8. I will definitely say that menu planning has been HUGE for me in simplifying my life!

    After years of menu planning I have it down to a science, but at first it wasn’t easy. My advice – don’t try to go searching for great recipes to make a meal plan, start really simple with a list of the days of the week with a main idea like Monday – beef, Tuesday – pasta, Wednesday – chicken, etc. and work with it from there.

    Creating a plan from taking inventory of what you already have in your freezer and pantry and then brainstorming meals that can be made from those things can help too 🙂

  9. I was overwhelmed for a long time.
    Years ago, I discovered Flylady, still just starting back then. Although I was soaking up everything from there, I knew I couldn’t change overnight. (I implemented more eventually, but this is about the food!)

    What really helped me was just to limit what could be on offer each day – so Mondays was anything with beef, Tuesdays pasta, Wednesday pork or chicken, Thursday pizza, Friday veggie and at the weekend my husband liked to cook for fun so I left it up to him… Just the fact that my choice was narrowed down made all the difference to my crazed brain. It was nothing fancy and is easily tweaked to suit any family’s diet, but I really can recommend just having this simple plan.

    • Swissrose – I’m so excited. I looked up Flylady and realize that she must have been the source of some advice I read (and loved) years ago – that is, to get up and get dressed first thing every morning:
      “Today I want you get up and get dressed to lace-up shoes when you first get up in the morning. This means fix your hair and face, too.”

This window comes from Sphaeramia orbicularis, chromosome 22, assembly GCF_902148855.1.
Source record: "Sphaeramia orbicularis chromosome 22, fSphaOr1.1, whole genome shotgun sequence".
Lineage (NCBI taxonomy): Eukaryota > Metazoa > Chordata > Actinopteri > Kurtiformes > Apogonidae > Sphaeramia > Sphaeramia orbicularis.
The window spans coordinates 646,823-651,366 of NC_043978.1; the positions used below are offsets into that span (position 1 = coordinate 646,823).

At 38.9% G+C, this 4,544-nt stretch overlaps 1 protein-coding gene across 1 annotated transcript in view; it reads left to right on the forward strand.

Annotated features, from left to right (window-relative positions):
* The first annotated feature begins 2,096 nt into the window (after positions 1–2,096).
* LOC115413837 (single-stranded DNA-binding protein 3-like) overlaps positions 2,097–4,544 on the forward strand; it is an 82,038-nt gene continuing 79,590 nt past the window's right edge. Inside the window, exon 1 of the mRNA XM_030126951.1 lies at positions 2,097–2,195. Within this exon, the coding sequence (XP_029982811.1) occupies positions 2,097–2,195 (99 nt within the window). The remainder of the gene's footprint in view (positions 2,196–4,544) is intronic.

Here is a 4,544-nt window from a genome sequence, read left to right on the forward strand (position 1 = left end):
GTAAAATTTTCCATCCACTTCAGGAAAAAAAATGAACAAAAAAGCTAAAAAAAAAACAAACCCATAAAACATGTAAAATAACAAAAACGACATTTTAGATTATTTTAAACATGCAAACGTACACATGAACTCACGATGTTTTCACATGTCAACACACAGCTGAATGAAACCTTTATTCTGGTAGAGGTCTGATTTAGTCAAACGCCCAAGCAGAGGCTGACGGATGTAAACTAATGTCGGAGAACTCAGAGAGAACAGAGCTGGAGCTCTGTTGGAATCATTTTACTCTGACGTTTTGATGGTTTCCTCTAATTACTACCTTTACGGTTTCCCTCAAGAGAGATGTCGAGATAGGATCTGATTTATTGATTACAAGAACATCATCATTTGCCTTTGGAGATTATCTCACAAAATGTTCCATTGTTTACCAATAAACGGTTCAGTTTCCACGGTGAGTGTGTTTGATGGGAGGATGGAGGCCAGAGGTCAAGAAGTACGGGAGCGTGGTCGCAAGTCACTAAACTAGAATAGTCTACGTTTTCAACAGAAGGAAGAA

I’ve been doing that this week and found my days to be much more productive. Sometimes it is the simplest things that work. Thank-you so much for reminding me of this. And you’re right, simple is the only way to go when it comes to food around here!

  10. I’m so happy to have discovered your blog. Inspired by your example, I decided to see what I could get rid of in my bathroom. Since I have some minimalistic tendencies I came up with only three items to get rid of – 2 packages of flosser picks, a vintage bandaid can and a bottle of vanilla oil. I rather regular floss to flosser picks. The bandaids really don’t need a can as they can stay in their box and the vanilla oil is at least 20 years old. It was a big dissapointment as my cabinet is still full. The thing is, that it is all useuppable stuff that I will use but I just happen to have an oversupply. For example, I don’t need to buy hair conditioner for about five years. Tomorrow I am going to tackle my bedroom. Somehow I think I will come up with more than three things.

    • Hi Susan. I’m so glad you found my blog too! And I’m glad that you got rid of 3 items. (I had a few ancient bottles of essential oils too.) I’ve found that the number is nowhere near as important as your intent to declutter. At least you discovered that you won’t need to buy conditioner anytime soon. Good luck with the bedroom! Let me know how it’s going.